So when I worked in the private sector, that was a fundamental. It was funny, we didn't really even talk about it, but it was through the lens of product development, business development, service delivery. When I worked for a startup that was based in South Africa, we were doing a lot of work around health system strengthening and building capacity and health systems to support the HIV positive population in South Africa, we were taking a very similar approach as well. We had this pool of funding from USAID and PEPFAR, and we were trying to go out into different regions at a local level of government through these partnerships and trying to figure out what is going to resonate most with that jurisdiction, with that province, with that district, and then adapt an approach that is truly custom to the needs of their specific population.
So you could argue that's product testing, right? In some way, shape or form. So there was definitely this theme from private sector management consulting to a startup, and then now working more primarily in the public sector solely it takes on a different form, but the intention I think, and approaches are very similar.
So when I was with the State of California we were looking to launch an Office of Innovation that was part of my FUSE fellowship, but one of the things that I was working with the under-secretary at the time on was this idea of innovation use case teams. And this was about showing how it could be done through three to six month projects that were entrenched in business needs across departments, and then working with department teams to basically deliver against what we were intending to accomplish. So, again, you could argue that's a bit of product testing, service testing, right? But in the public sector it's really about at the core getting into the organization, asking the right questions, listening, coming back to them with your ideas of what we could do as part of this use case team model, and then truly getting into the delivery because the delivery is really when you start to see a shift in culture, you start to see a shift in demand.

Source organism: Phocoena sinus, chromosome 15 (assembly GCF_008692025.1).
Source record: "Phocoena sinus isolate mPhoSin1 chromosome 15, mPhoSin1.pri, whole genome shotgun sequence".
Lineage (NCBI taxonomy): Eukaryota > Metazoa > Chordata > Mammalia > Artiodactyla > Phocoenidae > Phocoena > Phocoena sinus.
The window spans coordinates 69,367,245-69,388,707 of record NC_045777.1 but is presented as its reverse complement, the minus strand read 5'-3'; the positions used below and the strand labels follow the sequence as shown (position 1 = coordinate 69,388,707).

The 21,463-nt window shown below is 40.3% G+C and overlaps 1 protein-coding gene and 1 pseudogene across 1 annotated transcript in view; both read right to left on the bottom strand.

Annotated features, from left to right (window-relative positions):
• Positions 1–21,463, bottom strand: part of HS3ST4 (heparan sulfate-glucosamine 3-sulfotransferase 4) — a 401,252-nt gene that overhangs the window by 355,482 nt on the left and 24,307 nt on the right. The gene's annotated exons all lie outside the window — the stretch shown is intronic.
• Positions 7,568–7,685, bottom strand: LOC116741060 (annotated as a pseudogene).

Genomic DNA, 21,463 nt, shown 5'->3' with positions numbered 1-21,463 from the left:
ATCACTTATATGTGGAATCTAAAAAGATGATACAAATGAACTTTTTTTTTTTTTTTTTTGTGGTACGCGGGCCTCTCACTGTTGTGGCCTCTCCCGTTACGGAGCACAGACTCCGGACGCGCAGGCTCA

If you can deliver against let's say a first cohort of five projects, which was part of what I was doing at the state level with this agency, the Health And Human Services Agency you can then say, hey, we've delivered against these five and you can present on the process, and the approach that was taken to deliver that, which then inherently created demand from other leaders and departments saying, hey, that's a really interesting project and I have a similar business need and how do I then take that approach and replicate that for my own users?
So I think there's definitely some common themes. I think in the public sector the focus on delivery is probably a bit more important because in the public sector there are so many competing priorities. When you think about a Health And Human Services Agency, or Los Angeles County and the departments, so you have to really figure out how to also integrate in these approaches around innovation into how they think, right? So meeting people where they are and really customizing that approach from the ground up.
So I'm really curious when you think about these processes, or just this mindset it's typically a lot of the rhetoric is about building products and aligning the users. And I see a big shift to where there's lots of HR professionals show up at design thinking conferences, et cetera. I like to refer to it as employee experience, and in the public sector you've got this need to serve constituents, but it's also well-known that there's a lot of bureaucracy so the employees, the stakeholders inside have to go through things to make programs come together. So I'm just wondering, I'm really curious how much you see these tools being used inwardly as well as focused outward toward constituents?
That's a great question. I think this, actually, and correct me if I'm wrong, the dimension you're talking about is a really important one because in the public sector we've looked at this through the lens when I was at the state level, and then more recently with Los Angeles County, who are your end users? The end users very much so in the public sector are your customers, the end users of services, your residents, the communities that the government and the programs are serving, but there's also this dimension of the employees of a program of a department, of an agency, of a government entity being also the end user because if you are creating innovation internally within a department, or a program to let's say improve manual processes, and making them automated so that the staff can be more efficient and effective at what they do on a day-to-day basis that is going to directly impact the end user who are in the communities, right? And their customers.